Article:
Melasma is a frequent cause of consultations at dermatology departments by dark-skinned patients in Tunisia.
To investigate factors that influence melasma severity in a large Tunisian population.
A total of 197 patients (188 women and 9 men), who attended Tunis Military Hospital for a consultation were included prospectively from August 2005 to August 2006. Disease severity was estimated using the Melasma Area and Severity Index (MASI). Aggravating factors were investigated using multiple logistic regressions.
Of the women included, 14% presented phototype III, 45% phototype IV and 41% phototype V; 76% presented a centrofacial melasma phenotype, 23% a malar and 1% a mandibular phenotype. About 60% developed melasma before thirty. Sun exposure was reported as a triggering factor by 51% of women and as an aggravating factor by 84%. Pregnancy was reported as an aggravating factor by 51% of women who had been pregnant, and oral contraceptive use reported by 38% of women exposed to oral contraceptives. The risk of severe melasma was about three times higher for women with age at onset under 30, phototype V and major lifetime sun exposure and about 8 times higher for women exposed to oral contraceptives.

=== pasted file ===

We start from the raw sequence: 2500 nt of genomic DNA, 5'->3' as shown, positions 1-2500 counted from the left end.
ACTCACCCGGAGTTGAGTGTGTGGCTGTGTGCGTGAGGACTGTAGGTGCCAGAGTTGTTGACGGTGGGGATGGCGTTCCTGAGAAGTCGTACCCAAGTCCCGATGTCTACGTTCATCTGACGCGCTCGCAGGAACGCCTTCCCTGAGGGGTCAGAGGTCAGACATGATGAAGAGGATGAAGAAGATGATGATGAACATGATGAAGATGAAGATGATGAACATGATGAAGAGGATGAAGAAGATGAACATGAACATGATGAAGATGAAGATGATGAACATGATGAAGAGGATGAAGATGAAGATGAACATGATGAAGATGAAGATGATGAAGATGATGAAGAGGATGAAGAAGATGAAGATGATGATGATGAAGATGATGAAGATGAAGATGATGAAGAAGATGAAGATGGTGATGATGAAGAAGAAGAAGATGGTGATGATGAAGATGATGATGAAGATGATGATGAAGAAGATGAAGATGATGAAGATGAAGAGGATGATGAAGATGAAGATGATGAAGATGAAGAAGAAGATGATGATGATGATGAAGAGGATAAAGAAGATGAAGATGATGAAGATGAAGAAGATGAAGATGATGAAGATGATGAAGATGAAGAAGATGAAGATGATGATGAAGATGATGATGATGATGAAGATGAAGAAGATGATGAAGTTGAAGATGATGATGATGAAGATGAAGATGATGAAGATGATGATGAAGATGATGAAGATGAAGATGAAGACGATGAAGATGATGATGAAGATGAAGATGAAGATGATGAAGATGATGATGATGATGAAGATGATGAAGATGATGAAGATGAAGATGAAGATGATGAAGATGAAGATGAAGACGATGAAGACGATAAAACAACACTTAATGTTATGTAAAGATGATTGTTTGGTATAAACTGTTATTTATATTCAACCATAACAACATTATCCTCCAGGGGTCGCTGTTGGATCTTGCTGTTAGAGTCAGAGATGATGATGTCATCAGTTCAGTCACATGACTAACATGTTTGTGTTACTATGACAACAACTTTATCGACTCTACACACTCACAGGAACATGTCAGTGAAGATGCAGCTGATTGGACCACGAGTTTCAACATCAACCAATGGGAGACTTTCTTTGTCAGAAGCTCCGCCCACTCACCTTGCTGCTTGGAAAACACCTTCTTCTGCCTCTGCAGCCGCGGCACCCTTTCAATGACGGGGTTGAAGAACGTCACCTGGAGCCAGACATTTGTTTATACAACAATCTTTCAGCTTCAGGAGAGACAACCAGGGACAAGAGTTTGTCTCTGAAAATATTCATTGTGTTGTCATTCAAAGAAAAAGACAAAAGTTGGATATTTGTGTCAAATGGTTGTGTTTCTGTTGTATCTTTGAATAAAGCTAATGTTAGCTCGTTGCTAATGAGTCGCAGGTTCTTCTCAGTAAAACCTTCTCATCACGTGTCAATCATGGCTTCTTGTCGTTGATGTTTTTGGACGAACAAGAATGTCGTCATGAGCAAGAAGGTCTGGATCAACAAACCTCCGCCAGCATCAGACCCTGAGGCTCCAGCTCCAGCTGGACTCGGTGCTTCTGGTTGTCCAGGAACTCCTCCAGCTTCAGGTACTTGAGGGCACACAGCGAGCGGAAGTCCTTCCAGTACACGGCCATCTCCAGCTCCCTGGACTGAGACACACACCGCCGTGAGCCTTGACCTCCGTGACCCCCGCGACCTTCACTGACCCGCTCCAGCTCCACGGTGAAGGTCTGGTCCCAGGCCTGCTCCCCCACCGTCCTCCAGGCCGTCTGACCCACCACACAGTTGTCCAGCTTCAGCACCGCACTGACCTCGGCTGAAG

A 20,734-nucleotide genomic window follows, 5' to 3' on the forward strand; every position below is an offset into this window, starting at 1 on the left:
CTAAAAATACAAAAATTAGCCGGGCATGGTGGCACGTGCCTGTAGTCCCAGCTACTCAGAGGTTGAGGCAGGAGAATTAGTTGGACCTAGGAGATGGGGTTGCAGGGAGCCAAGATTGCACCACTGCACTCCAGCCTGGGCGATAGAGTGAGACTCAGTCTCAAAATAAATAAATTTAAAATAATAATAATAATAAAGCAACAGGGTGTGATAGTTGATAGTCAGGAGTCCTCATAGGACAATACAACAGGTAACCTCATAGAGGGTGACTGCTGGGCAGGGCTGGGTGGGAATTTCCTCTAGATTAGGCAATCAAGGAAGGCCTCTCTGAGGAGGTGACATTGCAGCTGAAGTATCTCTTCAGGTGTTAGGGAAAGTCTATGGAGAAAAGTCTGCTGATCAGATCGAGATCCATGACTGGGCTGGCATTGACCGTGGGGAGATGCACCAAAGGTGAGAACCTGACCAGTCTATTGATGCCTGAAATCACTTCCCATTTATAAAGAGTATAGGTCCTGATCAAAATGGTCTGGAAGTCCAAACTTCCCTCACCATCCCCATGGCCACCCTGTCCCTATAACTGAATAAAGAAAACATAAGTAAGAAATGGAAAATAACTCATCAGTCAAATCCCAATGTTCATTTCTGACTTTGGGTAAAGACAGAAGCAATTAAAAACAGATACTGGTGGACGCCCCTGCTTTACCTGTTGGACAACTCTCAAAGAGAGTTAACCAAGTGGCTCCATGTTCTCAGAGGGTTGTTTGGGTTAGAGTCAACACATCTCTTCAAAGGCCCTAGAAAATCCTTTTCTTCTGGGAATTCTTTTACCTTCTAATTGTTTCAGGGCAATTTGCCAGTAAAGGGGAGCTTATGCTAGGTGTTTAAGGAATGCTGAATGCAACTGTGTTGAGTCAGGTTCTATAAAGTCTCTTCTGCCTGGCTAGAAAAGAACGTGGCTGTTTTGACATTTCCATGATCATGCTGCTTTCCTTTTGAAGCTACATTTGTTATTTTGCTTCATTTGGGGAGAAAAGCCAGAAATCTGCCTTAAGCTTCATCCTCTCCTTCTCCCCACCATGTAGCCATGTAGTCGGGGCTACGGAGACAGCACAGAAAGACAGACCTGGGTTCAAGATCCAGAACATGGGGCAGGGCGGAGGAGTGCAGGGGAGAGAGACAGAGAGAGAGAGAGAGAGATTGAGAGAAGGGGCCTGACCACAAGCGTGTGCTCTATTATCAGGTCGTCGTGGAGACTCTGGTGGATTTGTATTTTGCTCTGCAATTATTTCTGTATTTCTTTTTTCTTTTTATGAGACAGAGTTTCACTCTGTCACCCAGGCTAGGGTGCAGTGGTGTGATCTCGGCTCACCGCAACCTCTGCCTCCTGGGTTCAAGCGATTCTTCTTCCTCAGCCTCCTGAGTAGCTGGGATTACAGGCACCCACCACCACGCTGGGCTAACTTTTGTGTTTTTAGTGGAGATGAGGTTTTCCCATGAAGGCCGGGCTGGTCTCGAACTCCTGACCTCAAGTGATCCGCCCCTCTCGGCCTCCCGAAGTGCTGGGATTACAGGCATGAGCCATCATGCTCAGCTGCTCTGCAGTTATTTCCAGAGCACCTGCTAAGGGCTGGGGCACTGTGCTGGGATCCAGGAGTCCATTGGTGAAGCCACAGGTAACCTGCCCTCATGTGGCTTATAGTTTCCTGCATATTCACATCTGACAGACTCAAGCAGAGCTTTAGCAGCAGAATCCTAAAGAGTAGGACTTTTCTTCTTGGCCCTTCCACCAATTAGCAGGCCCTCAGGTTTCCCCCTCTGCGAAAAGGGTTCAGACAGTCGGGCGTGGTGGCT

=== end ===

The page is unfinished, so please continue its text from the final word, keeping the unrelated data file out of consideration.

This study identifies a number of factors associated with the severity of melasma. Further epidemiological studies in this type of population, in particular, to investigate triggering factors, are justified by the aesthetic damage caused by melasma in dark-skinned patients, lack of efficacy of existing treatments, non-compliance with photoprotection recommendations and the challenge of treatment.